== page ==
How much does the average New Yorker pay for health care? Too much. Roughly 16 percent of your income goes toward your health care, on average. Now research from Harvard shows that health care spending will grow faster than the economy for at least the next 20 years.
Obamacare was supposed to prevent this, but it can’t. Rather than reform health care, Obamacare merely expanded health insurance – a costly system that leaves patients behind and is largely responsible for spiraling costs.
Americans know this intuitively. Any mention of health insurance elicits moans and groans. This is the right response, according to Nobel Prize-winning economist Milton Friedman. He argued that there are good and bad ways for consumers to spend money. Unfortunately for us, health insurance uses the worst option.
Think back to your eighth-grade geometry class. You probably learned that the shortest path between two points is a straight line. You can apply this same logic to spending, where the cheapest option involves only two parties. In health care, the two parties that matter are you and your health care provider (your doctor, pharmacy, etc.). You spend the least money when you pay them directly.
Now consider how health insurance works. Your money exchanges hands multiple times before it reaches the provider. It first goes to a third party – either the insurance company or the government, such as in Medicare and Medicaid. From there, those entities negotiate compensation schedules with providers and facilities. Both of these steps add bureaucratic and administrative costs to health care’s price tag. And although insurers attempt to lock in reasonable prices on your behalf, they often come up short.
Why? Because they’re not spending their money – they’re spending yours. They thus have less of a financial incentive to get the best deal. Businesses and bureaucrats are no different than you and me; if you give them someone else’s money, they’re more likely to spend it foolishly.
The same problem affects you once you have health insurance. After you pay your premiums, insurance gives you the illusion that you’re spending someone else’s money. The health insurance trap thus comes full circle – both insurers and consumers make it more expensive.
At this point, you might want to abandon health insurance altogether, perhaps in favor of the “single payer” system – essentially Medicaid for everyone – favored by European countries. Liberal policymakers wanted exactly that in 2008 and 2009; public opposition caused them to choose Obamacare instead.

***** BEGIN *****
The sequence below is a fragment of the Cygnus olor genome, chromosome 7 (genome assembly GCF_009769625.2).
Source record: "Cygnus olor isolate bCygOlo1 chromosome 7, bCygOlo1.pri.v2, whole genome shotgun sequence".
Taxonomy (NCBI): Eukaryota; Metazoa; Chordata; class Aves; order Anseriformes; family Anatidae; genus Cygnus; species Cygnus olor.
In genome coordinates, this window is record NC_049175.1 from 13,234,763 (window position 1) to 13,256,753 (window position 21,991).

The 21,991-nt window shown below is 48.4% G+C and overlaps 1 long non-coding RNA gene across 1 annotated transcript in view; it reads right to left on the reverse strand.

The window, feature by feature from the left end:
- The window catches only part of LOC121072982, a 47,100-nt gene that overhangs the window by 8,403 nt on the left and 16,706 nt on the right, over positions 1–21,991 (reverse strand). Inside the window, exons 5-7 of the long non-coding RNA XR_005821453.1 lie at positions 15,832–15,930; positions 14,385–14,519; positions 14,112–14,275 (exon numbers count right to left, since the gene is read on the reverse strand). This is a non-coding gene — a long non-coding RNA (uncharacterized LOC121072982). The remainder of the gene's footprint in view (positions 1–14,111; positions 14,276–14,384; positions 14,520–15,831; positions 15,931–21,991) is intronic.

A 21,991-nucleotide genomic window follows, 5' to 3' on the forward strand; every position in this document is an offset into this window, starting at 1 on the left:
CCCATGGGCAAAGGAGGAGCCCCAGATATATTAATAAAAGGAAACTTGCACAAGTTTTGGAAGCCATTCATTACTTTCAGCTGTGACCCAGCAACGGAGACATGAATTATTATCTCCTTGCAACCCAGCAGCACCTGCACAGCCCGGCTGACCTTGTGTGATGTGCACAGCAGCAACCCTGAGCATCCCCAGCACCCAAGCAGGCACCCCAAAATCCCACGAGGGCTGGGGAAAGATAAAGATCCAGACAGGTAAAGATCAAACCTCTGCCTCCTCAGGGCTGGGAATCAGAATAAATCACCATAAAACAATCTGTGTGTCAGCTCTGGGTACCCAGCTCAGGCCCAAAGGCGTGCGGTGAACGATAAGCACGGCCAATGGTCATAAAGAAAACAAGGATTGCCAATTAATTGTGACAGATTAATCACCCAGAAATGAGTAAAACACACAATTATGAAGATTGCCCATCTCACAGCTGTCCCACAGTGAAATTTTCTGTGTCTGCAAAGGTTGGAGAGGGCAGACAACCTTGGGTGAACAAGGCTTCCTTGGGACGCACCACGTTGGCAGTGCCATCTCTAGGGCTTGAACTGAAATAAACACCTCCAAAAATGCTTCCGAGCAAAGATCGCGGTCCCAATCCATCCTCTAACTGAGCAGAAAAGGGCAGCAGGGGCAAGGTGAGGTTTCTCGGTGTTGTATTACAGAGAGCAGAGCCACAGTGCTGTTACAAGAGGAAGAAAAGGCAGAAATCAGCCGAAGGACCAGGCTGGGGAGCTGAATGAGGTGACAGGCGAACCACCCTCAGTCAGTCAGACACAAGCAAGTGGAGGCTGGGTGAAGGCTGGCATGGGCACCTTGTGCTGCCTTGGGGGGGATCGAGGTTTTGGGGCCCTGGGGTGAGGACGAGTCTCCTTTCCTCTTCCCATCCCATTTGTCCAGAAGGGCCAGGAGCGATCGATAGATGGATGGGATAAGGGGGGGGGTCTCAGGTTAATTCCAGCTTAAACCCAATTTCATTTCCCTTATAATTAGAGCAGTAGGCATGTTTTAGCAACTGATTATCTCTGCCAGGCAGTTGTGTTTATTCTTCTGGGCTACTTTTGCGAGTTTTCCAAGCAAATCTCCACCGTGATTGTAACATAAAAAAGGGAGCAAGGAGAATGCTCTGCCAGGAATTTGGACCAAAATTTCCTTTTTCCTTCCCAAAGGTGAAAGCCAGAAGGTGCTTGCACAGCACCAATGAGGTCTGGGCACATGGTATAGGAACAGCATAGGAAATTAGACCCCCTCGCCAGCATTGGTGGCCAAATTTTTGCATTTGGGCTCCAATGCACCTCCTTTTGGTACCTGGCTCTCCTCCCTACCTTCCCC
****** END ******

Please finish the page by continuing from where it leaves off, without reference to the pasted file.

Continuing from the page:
We’re lucky they failed. Single payer systems suffer from the exact same problems, and they add in a few more. In single payer, government is the sole provider of health insurance. It thus spends everyone’s money, whereas health insurance companies only spend their customers’ money. Yet the same perverse spending principles apply.
The government recognizes this, so it tries to stop consumers from spiking prices further. It restricts our access to health care through regulation. This leads to poorer quality (think of Medicaid), long waits (think of Europe or Canada) and rationing. Here in America, this is exactly what’s happening to the single payer Veterans Affairs system, where veterans are now dying.
This begs the question: If not Obamacare, what else? Reformers should start by giving consumers the freedom to make their own health care choices. We need to return health insurance to the role of taking care of unpredictable, catastrophic health care expenses, and leave the great majority of everyday health care decisions in the hands of consumers. We know this works. In the fields of cosmetic surgery, Lasik eye surgery, alternative medicine and dentistry, the absence – or minimal presence – of government regulation or health insurance has driven prices down and quality and service up.
Doctors can also refuse to take health insurance. More doctors and hospitals are choosing this path. One of my patients did this and saved $17,000 on a single procedure.
Lawmakers should encourage this kind of patient-focused innovation. Instead they gave us Obamacare, which wraps health care in red tape and forces everyone to purchase health insurance. Real reform shouldn’t leave us with a higher bill.
Jeffrey A. Singer, M.D., practices general surgery in Phoenix, Ariz., and is an adjunct scholar at the Cato Institute.